Finally, any active, running application uses system resources including CPU cycles, RAM, and disk activity, even when it is in the background and you’re not using it. Some programs leak memory when they are running, which makes them gobble RAM over time.

Anaylyze system processes. Use Activity Monitor and iStat Menus to see which system processes and applications are hogging system resources.  Activity Monitor is found in the Applications/Utilities Folder in macOS.

Programs that automatically perform syncing, indexing and backup operations on your Mac can occasionally slow it down. They can sometimes cause minor drags that slow the system for a couple of seconds at a time.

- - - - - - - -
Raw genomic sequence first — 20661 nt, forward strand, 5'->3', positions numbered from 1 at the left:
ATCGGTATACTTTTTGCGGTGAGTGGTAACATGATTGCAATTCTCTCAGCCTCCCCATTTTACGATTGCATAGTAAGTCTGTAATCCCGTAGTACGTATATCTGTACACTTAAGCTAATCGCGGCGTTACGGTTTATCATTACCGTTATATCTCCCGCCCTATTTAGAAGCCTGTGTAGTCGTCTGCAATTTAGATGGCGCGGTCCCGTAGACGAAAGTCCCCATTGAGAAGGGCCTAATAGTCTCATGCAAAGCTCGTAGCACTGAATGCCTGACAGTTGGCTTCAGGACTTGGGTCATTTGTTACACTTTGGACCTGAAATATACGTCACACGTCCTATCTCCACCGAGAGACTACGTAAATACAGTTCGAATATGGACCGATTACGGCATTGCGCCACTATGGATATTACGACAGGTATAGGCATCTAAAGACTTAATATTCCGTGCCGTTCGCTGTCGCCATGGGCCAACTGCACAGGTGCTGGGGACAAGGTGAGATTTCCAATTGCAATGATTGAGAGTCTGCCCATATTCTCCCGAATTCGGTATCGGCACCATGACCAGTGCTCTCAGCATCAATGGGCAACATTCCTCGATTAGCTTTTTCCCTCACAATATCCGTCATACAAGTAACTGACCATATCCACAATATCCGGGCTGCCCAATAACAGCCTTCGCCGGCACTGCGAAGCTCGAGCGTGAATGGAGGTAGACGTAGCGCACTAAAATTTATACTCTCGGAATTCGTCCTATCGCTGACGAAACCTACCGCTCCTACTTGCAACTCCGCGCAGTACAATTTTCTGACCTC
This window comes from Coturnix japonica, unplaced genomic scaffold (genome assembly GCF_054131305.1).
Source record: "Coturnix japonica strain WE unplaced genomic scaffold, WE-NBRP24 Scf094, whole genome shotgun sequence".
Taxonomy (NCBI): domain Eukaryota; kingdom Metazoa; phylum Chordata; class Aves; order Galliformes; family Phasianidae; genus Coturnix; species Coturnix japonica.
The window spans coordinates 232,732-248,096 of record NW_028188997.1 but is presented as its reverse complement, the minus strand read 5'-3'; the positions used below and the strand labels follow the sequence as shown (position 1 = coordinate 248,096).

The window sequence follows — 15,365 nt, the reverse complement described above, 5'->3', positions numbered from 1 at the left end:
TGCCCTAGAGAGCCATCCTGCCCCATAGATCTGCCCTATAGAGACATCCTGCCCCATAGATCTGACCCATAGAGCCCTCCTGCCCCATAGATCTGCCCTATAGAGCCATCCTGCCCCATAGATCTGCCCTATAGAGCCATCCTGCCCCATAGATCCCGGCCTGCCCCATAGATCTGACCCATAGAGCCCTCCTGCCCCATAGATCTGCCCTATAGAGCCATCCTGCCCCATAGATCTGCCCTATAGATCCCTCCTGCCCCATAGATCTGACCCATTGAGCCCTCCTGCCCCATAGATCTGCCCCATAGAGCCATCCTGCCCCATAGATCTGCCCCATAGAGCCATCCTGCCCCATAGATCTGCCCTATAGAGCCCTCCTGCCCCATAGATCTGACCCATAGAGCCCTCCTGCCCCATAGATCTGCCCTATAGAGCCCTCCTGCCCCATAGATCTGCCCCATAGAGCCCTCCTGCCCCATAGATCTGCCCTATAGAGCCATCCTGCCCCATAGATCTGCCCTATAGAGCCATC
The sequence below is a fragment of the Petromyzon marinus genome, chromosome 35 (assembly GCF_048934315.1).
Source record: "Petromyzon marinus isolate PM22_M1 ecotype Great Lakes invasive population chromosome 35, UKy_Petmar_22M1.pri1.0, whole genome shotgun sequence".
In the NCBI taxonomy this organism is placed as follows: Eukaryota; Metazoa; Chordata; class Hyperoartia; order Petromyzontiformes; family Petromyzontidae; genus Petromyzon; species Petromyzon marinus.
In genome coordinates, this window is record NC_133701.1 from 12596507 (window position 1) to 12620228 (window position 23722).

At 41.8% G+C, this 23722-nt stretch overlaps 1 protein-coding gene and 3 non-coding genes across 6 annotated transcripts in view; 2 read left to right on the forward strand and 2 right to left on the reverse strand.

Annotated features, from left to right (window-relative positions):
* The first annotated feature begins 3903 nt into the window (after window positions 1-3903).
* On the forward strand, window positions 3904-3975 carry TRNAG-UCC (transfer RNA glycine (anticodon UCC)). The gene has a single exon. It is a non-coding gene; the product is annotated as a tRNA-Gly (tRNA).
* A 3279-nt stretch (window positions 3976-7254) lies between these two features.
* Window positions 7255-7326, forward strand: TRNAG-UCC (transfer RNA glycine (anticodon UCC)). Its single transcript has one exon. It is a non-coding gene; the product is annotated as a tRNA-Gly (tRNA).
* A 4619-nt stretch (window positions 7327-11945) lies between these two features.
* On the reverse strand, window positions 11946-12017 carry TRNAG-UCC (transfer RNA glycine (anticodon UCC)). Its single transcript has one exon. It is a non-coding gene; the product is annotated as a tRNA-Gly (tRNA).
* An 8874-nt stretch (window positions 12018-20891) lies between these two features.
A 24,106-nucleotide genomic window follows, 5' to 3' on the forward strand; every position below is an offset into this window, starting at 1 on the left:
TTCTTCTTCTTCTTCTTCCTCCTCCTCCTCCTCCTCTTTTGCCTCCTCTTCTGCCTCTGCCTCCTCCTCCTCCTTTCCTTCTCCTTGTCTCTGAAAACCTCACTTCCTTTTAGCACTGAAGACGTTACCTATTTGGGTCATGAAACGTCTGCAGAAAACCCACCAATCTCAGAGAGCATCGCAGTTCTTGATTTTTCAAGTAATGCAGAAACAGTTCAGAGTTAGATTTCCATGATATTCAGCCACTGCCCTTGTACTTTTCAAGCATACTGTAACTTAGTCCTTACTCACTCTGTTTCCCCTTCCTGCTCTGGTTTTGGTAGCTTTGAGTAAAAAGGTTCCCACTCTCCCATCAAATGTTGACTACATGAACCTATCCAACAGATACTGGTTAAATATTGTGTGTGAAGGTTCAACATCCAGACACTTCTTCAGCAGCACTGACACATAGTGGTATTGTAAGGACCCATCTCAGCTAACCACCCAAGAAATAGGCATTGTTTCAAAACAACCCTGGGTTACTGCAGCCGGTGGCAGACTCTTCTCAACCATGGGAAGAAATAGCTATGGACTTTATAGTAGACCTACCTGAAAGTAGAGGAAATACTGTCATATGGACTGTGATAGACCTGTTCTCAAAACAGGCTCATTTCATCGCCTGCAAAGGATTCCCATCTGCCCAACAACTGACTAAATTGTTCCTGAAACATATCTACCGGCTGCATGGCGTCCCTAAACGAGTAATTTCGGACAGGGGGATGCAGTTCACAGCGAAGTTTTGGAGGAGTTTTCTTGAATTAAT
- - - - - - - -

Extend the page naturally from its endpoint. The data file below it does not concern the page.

Use TextExpander to Simplify Your Work

Updated 2018-08-08 …

Are you tired of typing the same phrases over and over in your email messages or in documents that you are creating?

  • Your name
  • Your address
  • Sincerely yours, [your name]
  • Links to a website
  • Common phrases that you use often
  • Standard paragraphs
  • and more …

Do you often make common spelling mistakes like “acheive” rather than “achieve” or “accomodate” rather than “accommodate?”

If so, then you might be interested in a program called TextExpander from Smile Software.

TextExpander is an application which enables you to type strings of words or sentences with just a few letters and a keystroke. What it does is create snippets (shortcuts) for longer pieces of text. It can also automatically correct for common spelling errors. Once you have installed TextExpander it runs quietly in the background giving you access to a library of snippets that can be personalized and used anytime you are writing an email or creating a document.